Disabato: Saddened, disgusted by Morgan Park-Simeon melee
By Pat Disabato firstname.lastname@example.org Twitter: @disabato January 17, 2013 1:14PM
A Morgan Park player is restrained in the aftermath of the Mustangs' loss Wednesday to Simeon at Chicago State. A Morgan Park student was shot and killed in the parking lot after the game. | Scott Stewart~Sun-Times Media
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Updated: February 19, 2013 3:03PM
The look on the face of the Chicago Public Schools official standing on the court while the brawl between Morgan Park and Simeon took place around him Wednesday night is one I’ll never forget.
It wasn’t a look of anger, fear or rage.
It was a look of disgust, sadness.
That, coincidentally, echoed my feelings.
Only after I stepped outside and walked to my car in the parking lot at Chicago State University, site of the game, did fear settle in.
Children crying, adults scurrying for shelter, police cars everywhere.
A student from Morgan Park shot and killed.
At a high school sporting event.
Some have blamed the postgame altercation, which occurred during the obligatory shaking of hands between teams, for the ensuing chaos outside.
But who’s to say some trash-talking in the parking lot over Simeon’s 53-51 victory wouldn’t have escalated to a point in which the same chaos ensued?
That’s all it takes, some words, for thugs to pull a gun on someone.
How disappointing, then, were the words late Wednesday of Morgan Park coach Nick Irvin, spoken with the knowledge that shots had been fired outside the gym?
“(Simeon players) Jaylon Tate and Kendrick Nunn started it,” Irvin said to Sun-Times Media. “I’ll just say that. One of the Simeon players pushed (Morgan Park’s Lamont Walker). They want to fight. That’s just classic Simeon. They think they can get away with everything and do what they want to do.
“We don’t want to do that. We are here to play basketball. I guess their leader thinks it is OK to do that. Which is (Simeon coach) Rob Smith.”
Really, coach? As an educator, how about accepting some responsibility, whatever the size of your piece of that pie? I saw chippiness from both teams during the game. If anything, I’d say Morgan Park, the SouthtownStar’s No. 1 team, was a little more aggressive. And even if the Morgan Park players were goaded during postgame handshakes, they should know better than to retaliate.
Quality coaches demand their players respect every opponent and don’t tolerate such behavior.
But what qualities are on display when Morgan Park plays Simeon?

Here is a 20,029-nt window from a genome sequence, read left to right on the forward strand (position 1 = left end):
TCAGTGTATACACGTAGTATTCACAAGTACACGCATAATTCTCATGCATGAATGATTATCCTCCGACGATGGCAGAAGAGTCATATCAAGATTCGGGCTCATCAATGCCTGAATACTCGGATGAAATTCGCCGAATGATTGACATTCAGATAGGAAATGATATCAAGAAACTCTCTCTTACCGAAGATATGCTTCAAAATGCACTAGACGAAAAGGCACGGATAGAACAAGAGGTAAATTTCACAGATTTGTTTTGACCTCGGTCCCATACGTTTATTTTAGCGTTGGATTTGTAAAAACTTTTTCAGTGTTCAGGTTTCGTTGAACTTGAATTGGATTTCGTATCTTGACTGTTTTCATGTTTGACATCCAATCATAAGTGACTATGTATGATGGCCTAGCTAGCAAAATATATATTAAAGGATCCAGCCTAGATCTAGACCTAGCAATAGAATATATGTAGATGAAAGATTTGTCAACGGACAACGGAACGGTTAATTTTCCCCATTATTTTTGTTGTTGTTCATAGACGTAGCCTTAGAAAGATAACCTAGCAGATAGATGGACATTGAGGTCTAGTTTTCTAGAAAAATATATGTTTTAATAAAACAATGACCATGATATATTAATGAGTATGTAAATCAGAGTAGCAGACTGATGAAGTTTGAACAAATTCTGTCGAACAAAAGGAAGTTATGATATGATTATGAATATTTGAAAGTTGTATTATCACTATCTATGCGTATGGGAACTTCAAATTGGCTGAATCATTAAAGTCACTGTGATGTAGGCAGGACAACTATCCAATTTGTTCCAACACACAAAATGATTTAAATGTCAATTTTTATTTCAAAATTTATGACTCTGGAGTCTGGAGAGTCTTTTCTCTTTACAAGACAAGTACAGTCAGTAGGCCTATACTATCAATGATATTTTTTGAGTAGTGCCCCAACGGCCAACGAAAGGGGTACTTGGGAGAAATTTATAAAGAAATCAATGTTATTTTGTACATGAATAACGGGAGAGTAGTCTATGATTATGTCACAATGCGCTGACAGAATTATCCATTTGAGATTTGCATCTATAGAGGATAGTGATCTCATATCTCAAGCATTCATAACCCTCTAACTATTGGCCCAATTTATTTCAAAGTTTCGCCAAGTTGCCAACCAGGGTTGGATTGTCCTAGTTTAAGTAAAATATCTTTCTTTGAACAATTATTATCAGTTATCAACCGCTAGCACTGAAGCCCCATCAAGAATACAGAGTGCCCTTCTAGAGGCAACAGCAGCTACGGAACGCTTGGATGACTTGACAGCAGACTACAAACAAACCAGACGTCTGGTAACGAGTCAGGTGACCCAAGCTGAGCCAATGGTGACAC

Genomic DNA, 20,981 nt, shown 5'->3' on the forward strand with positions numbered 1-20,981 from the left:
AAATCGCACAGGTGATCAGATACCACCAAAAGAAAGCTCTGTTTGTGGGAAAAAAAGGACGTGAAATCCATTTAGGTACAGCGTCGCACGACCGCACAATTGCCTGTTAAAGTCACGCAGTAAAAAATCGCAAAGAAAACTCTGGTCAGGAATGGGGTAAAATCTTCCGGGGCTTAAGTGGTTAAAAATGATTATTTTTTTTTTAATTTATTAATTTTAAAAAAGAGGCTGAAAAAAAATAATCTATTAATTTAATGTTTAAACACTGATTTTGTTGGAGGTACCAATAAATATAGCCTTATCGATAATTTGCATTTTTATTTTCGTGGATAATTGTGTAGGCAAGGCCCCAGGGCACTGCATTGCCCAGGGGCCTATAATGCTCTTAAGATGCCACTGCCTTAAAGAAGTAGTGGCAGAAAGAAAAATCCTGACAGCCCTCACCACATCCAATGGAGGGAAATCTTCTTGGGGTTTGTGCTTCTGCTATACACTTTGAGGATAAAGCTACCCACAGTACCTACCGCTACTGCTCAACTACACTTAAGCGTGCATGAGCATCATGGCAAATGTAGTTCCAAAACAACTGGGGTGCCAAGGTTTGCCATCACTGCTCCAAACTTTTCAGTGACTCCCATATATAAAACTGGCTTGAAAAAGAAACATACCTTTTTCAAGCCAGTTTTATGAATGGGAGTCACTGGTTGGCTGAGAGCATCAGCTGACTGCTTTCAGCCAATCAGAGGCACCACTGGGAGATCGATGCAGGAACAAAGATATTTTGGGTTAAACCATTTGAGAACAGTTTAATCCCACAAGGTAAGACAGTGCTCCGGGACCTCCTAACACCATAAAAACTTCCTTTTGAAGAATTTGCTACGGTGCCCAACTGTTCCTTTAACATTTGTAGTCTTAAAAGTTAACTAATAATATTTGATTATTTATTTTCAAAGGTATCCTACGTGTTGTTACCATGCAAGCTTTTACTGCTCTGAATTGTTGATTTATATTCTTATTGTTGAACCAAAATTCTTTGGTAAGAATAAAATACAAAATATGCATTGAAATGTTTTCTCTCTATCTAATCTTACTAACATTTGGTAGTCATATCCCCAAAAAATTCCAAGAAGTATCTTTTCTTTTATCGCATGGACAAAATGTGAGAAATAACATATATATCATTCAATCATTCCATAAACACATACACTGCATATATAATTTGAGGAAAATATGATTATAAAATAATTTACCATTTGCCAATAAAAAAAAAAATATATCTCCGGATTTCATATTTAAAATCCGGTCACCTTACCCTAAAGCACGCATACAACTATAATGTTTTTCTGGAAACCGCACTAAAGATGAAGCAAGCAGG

By the number of student transfers that occur annually at both programs, it’s obvious what matters most: the almighty win.
Don’t believe me?
Here’s another thing Irvin said moments afterward, while dozens of police offers descended on the campus, trying to bring a sense of calm to an out-of-control, dangerous scene.
“We will beat Simeon the next time we play,” he said.
Here’s hoping the next time is in a far different environment. Morgan Park and Simeon no longer should be allowed to play basketball in front of a crowd when competing against each other.
Since the players themselves have no respect for one another, which was demonstrated during Wednesday’s brawl, the privilege of competing in front of spectators should be denied them, just as access to the game should be stripped from undesirables.
Play the game in the home team’s small gym, directly after school, with the doors locked and no one allowed to enter except players, coaches, officials and scoreboard operators.
No support from fans, no words of encouragement from cheerleaders.
Just the sounds of a glorified pick-up game.
The two programs, by way of their actions, don’t deserve the additional exposure.
This wasn’t the first time an incident between the two Vincennes Avenue neighboring schools has occurred. A football game last season at Gately Stadium was suspended after gunshots reportedly were fired in the bleachers.
So what does CPS do? It allows Wednesday’s game, initially scheduled for Morgan Park High School, to be moved to a larger venue, Chicago State, to accommodate demand.
Me-TV broadcast the game live, offering another avenue to showcase two of the top teams in the state.
And, of course, it was a way for Chicago State to showcase its magnificent arena.
Instead, it showcased the sign of the times.